French Divestment Will Put Arianespace in Airbus Safran’s Hands

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PARIS — The French government on June 10 confirmed that the Arianespace launch-service consortium ultimately would be controlled by Airbus Safran Launchers following the sale of the French government’s share in Arianespace.

In a statement following a meeting of the French ministers for research, defense and industry – the first two having direct control of the French space agency, CNES – the office of French Prime Minister Manuel Valls said negotiations on the conditions of the equity transfer “will continue on this basis [that Airbus Safran Launches will end up with the shares] while respecting the usual procedures.”

The “usual procedures” include an evaluation by a French government organization overseeing French government stakes in private companies of how to value Evry, France-based Arianespace.

“These discussions will be conducted in close collaboration with our European partners and with other French and European space industry actors, with the goal of writing a new page in the history of Europe’s space sector,” the statement said.

Airbus Safran Launchers, created earlier this year, is Arianespace’s largest shareholder, with a 39-percent stake in the company. CNES has a nearly 35-percent stake.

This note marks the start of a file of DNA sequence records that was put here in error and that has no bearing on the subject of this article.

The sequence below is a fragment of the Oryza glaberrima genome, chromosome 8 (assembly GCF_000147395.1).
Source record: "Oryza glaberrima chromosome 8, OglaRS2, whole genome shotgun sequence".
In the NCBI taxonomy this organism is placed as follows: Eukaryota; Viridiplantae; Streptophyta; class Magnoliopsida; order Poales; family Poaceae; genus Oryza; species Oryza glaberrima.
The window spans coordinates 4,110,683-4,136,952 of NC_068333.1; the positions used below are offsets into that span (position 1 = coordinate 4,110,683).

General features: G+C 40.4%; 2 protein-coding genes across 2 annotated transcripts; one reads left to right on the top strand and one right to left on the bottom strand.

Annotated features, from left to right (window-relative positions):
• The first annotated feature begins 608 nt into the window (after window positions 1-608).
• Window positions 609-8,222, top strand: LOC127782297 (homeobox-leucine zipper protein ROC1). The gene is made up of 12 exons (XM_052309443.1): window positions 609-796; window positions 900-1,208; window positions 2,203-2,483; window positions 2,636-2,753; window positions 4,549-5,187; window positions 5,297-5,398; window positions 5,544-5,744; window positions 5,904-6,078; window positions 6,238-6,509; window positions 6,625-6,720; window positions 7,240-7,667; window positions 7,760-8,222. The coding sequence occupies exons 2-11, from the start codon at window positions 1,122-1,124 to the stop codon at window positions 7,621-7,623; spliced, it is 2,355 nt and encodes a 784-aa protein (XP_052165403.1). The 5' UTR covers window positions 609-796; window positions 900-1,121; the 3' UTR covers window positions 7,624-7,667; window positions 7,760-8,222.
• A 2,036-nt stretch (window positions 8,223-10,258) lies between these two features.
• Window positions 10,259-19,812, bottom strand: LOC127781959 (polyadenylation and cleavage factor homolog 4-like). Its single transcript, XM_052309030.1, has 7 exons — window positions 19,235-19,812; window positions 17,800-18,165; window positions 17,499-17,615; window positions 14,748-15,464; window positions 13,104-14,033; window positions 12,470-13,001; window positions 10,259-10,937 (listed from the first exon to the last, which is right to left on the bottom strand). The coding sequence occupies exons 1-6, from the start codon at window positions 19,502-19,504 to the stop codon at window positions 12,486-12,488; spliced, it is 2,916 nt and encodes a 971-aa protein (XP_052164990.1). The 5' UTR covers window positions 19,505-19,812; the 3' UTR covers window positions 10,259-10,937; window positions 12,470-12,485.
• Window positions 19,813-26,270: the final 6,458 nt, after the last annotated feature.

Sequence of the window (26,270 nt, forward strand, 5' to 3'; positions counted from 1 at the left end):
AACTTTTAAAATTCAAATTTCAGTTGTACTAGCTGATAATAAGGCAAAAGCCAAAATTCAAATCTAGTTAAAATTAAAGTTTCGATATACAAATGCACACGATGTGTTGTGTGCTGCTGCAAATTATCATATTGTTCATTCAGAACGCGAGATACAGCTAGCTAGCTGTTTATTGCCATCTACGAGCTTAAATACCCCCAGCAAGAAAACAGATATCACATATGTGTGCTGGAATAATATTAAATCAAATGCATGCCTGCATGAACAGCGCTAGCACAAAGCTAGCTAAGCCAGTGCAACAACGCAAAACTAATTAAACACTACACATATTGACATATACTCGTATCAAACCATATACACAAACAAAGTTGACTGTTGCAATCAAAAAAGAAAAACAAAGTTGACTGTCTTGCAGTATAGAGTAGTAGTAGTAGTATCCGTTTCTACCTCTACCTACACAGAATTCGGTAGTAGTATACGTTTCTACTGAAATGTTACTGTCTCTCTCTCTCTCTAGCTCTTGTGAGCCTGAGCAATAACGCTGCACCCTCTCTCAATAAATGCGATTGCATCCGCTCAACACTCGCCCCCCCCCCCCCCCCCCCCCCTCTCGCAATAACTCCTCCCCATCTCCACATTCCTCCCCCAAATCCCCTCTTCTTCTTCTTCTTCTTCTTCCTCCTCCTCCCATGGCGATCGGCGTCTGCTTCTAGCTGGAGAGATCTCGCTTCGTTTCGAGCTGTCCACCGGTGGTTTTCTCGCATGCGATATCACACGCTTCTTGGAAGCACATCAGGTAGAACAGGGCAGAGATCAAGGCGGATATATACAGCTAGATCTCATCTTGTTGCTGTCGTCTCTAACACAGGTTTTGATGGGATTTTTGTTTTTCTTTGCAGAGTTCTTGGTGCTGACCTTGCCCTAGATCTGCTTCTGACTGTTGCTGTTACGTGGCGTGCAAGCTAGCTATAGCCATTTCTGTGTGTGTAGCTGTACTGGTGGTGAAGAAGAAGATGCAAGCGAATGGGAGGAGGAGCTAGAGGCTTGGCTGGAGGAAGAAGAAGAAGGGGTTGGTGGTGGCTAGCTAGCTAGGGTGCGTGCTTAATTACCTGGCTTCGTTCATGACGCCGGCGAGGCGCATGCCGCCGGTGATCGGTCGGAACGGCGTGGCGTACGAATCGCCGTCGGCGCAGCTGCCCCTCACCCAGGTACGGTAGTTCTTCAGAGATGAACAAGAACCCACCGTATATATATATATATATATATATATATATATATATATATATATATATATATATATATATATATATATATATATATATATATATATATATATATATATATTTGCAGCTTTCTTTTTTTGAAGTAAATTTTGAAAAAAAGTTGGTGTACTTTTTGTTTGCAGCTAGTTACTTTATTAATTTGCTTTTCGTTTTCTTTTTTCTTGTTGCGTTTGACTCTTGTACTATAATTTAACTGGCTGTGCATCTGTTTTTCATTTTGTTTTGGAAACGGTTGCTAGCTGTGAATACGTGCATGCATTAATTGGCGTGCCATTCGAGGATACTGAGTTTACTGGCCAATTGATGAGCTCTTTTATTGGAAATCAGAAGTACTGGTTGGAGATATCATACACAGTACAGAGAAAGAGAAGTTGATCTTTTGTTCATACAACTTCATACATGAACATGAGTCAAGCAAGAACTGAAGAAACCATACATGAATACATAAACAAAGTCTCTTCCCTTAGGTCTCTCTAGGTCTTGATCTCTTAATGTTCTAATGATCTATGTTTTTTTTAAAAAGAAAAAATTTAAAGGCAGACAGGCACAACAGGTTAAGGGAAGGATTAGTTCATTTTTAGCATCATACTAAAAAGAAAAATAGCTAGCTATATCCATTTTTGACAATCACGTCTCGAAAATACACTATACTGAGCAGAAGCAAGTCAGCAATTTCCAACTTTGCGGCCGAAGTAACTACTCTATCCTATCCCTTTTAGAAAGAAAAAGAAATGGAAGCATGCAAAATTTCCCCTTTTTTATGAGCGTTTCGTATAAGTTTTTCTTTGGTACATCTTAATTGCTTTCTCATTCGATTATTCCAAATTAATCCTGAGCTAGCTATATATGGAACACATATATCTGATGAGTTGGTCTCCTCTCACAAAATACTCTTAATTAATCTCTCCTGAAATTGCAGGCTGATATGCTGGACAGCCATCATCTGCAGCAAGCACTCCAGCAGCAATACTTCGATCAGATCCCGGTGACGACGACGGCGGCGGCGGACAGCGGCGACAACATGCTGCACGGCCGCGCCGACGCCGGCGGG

Airbus Safran Launchers and Airbus officials have said in recent weeks that they have no intention of shutting down Arianespace. They have further said that the company would remain as it is, for the moment, at its Evry offices, and would continue to act as the sales agent for Europe’s launch vehicles.

Still unclear is whether the French government will play hardball in negotiations over the valuation to be assigned to Arianespace equity, or will seek to trade its stake in the company for some other advantage with respect to Airbus Safran Launchers.

Some French industry officials have said that discussions over how to value the CNES Arianespace stake could include concessions by the French government on what it charges Arianespace for launch-related activity at the Guiana Space Center in French Guiana, Europe’s spaceport on the northeast coast of South America.

Arianespace currently manages the commercialization and launch of three rockets from the South American spaceport: the heavy-lift Ariane 5, for which Airbus Safran Launchers is prime contractor; the medium-lift Europeanized Russian Soyuz; and the small-satellite Vega rocket, for which an Italian government-industry consortium is prime contractor.

One Airbus official said recently that governments do not need to have equity in a given enterprise to control their movements, and that this is especially true in the case of a strategic sector such a space-launch capacity.